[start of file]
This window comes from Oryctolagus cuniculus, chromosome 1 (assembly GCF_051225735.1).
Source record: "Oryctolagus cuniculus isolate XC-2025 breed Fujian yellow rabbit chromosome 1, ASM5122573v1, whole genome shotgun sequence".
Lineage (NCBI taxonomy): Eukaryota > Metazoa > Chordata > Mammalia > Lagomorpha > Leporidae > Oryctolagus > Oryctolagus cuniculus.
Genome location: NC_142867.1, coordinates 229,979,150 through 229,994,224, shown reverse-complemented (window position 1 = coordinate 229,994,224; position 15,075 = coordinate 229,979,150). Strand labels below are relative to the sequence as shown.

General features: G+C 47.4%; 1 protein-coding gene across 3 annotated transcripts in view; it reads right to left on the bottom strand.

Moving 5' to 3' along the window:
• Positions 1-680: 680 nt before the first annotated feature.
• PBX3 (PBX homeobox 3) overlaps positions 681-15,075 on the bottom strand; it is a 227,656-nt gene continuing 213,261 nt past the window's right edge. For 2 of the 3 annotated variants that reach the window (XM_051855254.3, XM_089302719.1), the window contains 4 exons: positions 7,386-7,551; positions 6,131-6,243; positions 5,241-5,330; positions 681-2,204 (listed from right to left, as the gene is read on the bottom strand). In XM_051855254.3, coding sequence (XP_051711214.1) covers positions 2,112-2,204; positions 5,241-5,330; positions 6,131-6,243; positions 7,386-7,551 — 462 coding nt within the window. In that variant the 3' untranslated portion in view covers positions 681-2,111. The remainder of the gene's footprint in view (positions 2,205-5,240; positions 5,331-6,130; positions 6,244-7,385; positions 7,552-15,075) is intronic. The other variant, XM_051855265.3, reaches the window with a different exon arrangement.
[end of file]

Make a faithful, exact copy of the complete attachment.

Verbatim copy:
This window comes from Oryctolagus cuniculus, chromosome 1 (assembly GCF_051225735.1).
Source record: "Oryctolagus cuniculus isolate XC-2025 breed Fujian yellow rabbit chromosome 1, ASM5122573v1, whole genome shotgun sequence".
Lineage (NCBI taxonomy): Eukaryota > Metazoa > Chordata > Mammalia > Lagomorpha > Leporidae > Oryctolagus > Oryctolagus cuniculus.
Genome location: NC_142867.1, coordinates 229,979,150 through 229,994,224, shown reverse-complemented (window position 1 = coordinate 229,994,224; position 15,075 = coordinate 229,979,150). Strand labels below are relative to the sequence as shown.

General features: G+C 47.4%; 1 protein-coding gene across 3 annotated transcripts in view; it reads right to left on the bottom strand.

Moving 5' to 3' along the window:
• Positions 1-680: 680 nt before the first annotated feature.
• PBX3 (PBX homeobox 3) overlaps positions 681-15,075 on the bottom strand; it is a 227,656-nt gene continuing 213,261 nt past the window's right edge. For 2 of the 3 annotated variants that reach the window (XM_051855254.3, XM_089302719.1), the window contains 4 exons: positions 7,386-7,551; positions 6,131-6,243; positions 5,241-5,330; positions 681-2,204 (listed from right to left, as the gene is read on the bottom strand). In XM_051855254.3, coding sequence (XP_051711214.1) covers positions 2,112-2,204; positions 5,241-5,330; positions 6,131-6,243; positions 7,386-7,551 — 462 coding nt within the window. In that variant the 3' untranslated portion in view covers positions 681-2,111. The remainder of the gene's footprint in view (positions 2,205-5,240; positions 5,331-6,130; positions 6,244-7,385; positions 7,552-15,075) is intronic. The other variant, XM_051855265.3, reaches the window with a different exon arrangement.